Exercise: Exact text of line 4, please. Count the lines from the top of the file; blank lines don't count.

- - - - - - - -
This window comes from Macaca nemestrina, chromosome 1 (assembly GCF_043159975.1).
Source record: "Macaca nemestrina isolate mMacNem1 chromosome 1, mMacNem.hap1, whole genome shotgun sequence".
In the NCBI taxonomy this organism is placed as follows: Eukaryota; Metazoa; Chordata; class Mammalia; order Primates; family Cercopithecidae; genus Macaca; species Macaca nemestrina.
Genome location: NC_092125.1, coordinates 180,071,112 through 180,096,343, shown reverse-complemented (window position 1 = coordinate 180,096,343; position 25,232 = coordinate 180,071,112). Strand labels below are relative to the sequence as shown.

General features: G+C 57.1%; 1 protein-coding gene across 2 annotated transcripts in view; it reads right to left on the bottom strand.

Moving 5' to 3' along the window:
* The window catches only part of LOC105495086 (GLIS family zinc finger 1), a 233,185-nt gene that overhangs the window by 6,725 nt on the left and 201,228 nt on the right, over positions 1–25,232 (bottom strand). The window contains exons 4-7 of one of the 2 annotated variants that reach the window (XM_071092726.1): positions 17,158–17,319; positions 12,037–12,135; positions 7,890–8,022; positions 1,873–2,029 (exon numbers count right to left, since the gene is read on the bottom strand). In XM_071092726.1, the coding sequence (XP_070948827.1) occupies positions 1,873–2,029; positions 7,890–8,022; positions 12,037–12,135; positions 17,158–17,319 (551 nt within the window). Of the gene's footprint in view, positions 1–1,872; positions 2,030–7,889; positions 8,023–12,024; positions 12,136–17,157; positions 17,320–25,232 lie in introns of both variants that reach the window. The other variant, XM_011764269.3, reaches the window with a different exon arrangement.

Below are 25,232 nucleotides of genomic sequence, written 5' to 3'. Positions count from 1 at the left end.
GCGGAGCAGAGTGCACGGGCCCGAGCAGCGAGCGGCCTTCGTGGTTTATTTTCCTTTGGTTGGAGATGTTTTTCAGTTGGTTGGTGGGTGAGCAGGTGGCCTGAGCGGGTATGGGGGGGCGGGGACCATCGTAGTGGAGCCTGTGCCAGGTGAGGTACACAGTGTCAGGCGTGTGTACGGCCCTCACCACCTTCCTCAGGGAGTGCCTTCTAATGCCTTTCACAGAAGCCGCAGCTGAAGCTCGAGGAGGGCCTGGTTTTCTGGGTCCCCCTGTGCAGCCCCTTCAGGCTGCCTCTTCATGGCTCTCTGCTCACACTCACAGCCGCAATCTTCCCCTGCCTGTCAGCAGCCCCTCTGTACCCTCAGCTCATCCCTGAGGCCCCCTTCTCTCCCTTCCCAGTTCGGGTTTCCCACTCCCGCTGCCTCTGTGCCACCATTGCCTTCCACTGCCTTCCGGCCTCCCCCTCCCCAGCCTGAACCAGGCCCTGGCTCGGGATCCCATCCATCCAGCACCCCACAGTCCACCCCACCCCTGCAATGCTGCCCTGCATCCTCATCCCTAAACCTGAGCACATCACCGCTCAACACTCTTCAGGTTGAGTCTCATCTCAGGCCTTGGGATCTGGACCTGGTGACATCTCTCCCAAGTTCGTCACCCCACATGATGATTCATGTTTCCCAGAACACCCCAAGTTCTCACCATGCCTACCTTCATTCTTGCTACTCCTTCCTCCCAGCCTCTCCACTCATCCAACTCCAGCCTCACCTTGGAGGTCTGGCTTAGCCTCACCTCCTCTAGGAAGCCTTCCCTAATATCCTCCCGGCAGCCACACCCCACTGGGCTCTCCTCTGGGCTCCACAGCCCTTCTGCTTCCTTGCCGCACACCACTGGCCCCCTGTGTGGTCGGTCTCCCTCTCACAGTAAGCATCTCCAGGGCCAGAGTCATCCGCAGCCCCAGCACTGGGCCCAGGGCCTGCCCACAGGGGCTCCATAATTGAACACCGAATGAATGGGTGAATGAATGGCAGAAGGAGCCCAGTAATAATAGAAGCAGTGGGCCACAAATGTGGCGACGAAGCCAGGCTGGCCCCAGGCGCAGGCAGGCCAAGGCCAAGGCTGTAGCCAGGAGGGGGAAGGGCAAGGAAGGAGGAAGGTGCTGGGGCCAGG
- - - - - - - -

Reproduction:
Genome location: NC_092125.1, coordinates 180,071,112 through 180,096,343, shown reverse-complemented (window position 1 = coordinate 180,096,343; position 25,232 = coordinate 180,071,112). Strand labels below are relative to the sequence as shown.